by Amy Silverstein |
REVIEWED BY KIM HUBBARD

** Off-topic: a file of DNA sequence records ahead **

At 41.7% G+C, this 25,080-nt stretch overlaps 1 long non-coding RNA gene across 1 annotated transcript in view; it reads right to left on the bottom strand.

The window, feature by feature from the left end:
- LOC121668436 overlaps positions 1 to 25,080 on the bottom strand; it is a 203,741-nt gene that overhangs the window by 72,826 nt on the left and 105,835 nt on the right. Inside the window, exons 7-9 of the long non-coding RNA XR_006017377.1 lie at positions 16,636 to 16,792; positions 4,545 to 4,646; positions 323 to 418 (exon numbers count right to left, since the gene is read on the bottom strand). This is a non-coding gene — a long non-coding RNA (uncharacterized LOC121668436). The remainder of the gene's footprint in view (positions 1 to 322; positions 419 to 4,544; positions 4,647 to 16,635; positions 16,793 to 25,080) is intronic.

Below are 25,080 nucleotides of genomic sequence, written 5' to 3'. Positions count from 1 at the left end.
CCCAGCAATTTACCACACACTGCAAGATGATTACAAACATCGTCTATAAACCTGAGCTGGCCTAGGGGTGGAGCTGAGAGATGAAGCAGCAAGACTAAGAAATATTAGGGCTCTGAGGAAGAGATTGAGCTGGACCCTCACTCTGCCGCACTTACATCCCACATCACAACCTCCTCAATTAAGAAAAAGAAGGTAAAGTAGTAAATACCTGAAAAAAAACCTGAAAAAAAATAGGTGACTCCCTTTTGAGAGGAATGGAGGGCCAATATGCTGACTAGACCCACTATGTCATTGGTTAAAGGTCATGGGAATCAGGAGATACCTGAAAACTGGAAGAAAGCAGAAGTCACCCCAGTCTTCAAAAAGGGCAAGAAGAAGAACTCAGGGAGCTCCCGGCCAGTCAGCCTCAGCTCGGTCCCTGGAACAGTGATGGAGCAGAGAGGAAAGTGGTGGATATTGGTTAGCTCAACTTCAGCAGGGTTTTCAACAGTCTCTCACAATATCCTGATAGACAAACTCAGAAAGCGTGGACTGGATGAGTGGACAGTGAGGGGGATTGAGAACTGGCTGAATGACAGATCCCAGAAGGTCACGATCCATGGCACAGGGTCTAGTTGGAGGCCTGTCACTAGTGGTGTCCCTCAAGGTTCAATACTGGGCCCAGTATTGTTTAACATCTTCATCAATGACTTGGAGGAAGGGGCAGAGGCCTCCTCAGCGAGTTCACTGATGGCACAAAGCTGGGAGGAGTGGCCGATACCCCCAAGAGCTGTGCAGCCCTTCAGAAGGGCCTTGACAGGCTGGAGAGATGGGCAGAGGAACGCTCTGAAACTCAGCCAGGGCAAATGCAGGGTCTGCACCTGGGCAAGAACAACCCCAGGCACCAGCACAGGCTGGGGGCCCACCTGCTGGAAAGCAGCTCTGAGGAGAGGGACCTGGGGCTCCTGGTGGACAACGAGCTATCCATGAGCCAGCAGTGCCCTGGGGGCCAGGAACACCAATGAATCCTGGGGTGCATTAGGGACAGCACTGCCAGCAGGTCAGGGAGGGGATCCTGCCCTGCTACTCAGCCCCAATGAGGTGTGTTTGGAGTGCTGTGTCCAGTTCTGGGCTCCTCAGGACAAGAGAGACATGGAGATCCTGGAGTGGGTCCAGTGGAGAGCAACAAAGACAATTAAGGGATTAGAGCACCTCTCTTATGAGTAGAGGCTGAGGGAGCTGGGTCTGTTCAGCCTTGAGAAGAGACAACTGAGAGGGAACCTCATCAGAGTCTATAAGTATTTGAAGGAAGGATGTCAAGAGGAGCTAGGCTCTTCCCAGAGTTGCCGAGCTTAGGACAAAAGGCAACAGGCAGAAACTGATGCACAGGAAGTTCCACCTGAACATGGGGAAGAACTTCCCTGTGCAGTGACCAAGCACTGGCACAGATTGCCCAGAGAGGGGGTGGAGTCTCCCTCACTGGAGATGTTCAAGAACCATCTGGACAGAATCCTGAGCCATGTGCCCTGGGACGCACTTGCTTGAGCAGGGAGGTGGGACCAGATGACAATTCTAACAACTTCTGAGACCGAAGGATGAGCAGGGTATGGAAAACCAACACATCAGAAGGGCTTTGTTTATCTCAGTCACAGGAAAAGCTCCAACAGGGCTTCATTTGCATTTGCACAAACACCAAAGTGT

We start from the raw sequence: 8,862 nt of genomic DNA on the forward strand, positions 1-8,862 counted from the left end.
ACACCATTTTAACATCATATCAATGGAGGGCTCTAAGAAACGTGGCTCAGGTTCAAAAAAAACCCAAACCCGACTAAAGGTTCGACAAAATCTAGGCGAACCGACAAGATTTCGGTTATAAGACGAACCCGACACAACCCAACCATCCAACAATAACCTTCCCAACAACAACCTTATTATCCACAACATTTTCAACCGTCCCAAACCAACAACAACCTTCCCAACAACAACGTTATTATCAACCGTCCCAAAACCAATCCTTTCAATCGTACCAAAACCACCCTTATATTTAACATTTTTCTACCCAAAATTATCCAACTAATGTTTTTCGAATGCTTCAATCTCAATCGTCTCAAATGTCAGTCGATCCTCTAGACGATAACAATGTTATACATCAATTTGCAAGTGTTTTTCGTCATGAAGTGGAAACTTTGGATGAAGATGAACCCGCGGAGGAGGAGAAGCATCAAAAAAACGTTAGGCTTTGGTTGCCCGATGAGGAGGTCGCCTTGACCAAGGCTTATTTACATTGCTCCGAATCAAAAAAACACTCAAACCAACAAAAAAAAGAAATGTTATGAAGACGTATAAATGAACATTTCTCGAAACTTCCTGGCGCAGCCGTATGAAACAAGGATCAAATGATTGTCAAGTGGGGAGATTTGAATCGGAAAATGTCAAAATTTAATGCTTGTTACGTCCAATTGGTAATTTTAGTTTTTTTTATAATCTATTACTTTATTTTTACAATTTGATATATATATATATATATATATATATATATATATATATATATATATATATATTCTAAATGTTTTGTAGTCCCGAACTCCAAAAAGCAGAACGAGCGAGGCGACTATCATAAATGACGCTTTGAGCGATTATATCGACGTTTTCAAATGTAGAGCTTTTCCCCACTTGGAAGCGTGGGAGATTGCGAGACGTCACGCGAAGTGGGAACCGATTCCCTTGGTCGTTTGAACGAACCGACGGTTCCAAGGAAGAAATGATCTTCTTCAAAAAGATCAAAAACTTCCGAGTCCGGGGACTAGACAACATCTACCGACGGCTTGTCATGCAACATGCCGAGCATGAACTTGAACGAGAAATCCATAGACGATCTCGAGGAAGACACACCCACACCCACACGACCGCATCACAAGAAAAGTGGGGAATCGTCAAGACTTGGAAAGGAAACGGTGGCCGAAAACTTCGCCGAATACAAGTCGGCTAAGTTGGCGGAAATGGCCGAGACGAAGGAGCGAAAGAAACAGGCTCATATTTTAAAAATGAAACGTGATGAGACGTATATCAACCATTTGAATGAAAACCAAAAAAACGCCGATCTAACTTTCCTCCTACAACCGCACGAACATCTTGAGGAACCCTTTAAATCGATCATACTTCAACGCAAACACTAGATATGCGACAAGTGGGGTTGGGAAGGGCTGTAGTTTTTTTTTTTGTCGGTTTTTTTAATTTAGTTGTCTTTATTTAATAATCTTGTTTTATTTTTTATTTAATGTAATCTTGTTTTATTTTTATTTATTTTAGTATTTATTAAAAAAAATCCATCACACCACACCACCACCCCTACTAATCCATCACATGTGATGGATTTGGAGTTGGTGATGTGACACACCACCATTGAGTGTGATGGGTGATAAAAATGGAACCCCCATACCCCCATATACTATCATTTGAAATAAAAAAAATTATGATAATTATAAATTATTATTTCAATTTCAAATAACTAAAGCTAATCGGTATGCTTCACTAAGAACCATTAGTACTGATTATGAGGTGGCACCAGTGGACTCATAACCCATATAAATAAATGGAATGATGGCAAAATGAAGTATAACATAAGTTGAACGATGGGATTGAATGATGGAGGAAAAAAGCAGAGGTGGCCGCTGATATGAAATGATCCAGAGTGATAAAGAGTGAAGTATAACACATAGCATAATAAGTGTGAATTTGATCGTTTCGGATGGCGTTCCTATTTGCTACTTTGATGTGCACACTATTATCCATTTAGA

An interesting fact about having someone else’s heart in your chest: Even after 19 years, the span author Silverstein, 44, has survived post-transplant (she was given 10 years max), it doesn’t feel like yours. “My nerve-deprived heart gives me the terrifying sense of impending ventricular fibrillation,” she writes. “I feel it all the time.” As this compelling memoir makes clear, that’s the least of her medical miracle’s downsides. Silverstein’s fainting spells began in law school. Diagnosed with severe cardiomyopathy, she had a transplant at 25 followed by a new normal: infections, nausea-inducing immunosuppressants and fear of the artery disease that ultimately strikes most transplant patients. And then there was the strain of staying plucky for friends. “My popularity was assured,” Silverstein writes, “only so long as I played the ever-resilient patient.” Though you can’t begrudge her the self-pity, it sometimes grates. Still, her humor and devotion to her husband and son see her (and us) through, and by the end you’ll be rooting for her next 20 years.